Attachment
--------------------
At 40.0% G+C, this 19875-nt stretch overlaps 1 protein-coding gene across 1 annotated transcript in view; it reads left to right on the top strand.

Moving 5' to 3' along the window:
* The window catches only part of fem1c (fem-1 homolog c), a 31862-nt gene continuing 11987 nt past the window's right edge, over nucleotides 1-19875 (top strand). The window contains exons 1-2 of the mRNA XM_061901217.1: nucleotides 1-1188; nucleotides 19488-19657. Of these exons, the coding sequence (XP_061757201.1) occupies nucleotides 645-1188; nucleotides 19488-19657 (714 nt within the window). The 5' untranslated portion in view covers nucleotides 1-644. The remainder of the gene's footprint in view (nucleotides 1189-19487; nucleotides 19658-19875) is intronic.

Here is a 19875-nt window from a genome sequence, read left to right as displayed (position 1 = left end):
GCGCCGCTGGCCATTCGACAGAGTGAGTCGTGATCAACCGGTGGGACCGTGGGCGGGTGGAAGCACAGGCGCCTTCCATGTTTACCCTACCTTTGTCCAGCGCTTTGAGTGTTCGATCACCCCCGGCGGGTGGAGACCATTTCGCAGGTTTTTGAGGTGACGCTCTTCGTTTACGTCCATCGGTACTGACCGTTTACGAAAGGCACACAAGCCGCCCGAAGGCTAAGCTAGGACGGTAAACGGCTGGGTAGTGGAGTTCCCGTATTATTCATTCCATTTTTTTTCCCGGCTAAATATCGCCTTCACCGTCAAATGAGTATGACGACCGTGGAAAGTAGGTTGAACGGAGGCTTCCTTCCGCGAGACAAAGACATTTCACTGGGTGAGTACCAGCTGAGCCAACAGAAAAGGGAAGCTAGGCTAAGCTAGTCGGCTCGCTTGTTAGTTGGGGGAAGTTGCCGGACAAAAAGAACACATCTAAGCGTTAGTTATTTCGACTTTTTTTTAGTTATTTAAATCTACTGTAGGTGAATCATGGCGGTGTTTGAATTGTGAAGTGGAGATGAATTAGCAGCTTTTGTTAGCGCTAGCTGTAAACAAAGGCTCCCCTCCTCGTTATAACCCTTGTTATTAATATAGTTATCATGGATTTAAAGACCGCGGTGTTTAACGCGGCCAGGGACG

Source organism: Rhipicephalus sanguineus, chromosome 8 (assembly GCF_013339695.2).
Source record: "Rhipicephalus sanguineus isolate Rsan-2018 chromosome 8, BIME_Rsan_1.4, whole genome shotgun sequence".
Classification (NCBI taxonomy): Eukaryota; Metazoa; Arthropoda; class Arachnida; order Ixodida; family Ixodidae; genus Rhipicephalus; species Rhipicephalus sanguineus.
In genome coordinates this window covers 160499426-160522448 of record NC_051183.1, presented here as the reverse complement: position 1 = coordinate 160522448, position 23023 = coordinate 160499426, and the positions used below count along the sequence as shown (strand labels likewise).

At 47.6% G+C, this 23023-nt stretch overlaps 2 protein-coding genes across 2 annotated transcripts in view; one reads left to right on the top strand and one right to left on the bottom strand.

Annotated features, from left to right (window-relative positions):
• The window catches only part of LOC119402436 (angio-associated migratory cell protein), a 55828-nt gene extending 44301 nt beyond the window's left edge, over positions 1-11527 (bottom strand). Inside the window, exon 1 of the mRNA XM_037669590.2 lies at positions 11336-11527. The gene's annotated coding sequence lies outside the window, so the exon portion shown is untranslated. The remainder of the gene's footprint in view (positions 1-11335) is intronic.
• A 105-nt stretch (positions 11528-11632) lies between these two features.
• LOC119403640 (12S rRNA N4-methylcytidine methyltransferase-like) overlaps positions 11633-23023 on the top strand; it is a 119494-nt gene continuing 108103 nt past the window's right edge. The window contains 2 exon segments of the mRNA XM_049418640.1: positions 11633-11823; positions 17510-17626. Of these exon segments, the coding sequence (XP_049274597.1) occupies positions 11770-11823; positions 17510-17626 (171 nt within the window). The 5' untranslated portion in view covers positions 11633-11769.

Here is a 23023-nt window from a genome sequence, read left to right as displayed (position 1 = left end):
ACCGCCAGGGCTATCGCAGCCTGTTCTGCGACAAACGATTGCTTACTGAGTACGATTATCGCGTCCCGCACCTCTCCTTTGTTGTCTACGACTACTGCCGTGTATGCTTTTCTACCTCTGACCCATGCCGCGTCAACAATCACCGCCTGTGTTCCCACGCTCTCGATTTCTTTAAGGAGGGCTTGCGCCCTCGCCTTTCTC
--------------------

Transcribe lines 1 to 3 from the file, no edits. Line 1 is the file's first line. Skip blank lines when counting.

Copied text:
At 40.0% G+C, this 19875-nt stretch overlaps 1 protein-coding gene across 1 annotated transcript in view; it reads left to right on the top strand.

Moving 5' to 3' along the window:
* The window catches only part of fem1c (fem-1 homolog c), a 31862-nt gene continuing 11987 nt past the window's right edge, over nucleotides 1-19875 (top strand). The window contains exons 1-2 of the mRNA XM_061901217.1: nucleotides 1-1188; nucleotides 19488-19657. Of these exons, the coding sequence (XP_061757201.1) occupies nucleotides 645-1188; nucleotides 19488-19657 (714 nt within the window). The 5' untranslated portion in view covers nucleotides 1-644. The remainder of the gene's footprint in view (nucleotides 1189-19487; nucleotides 19658-19875) is intronic.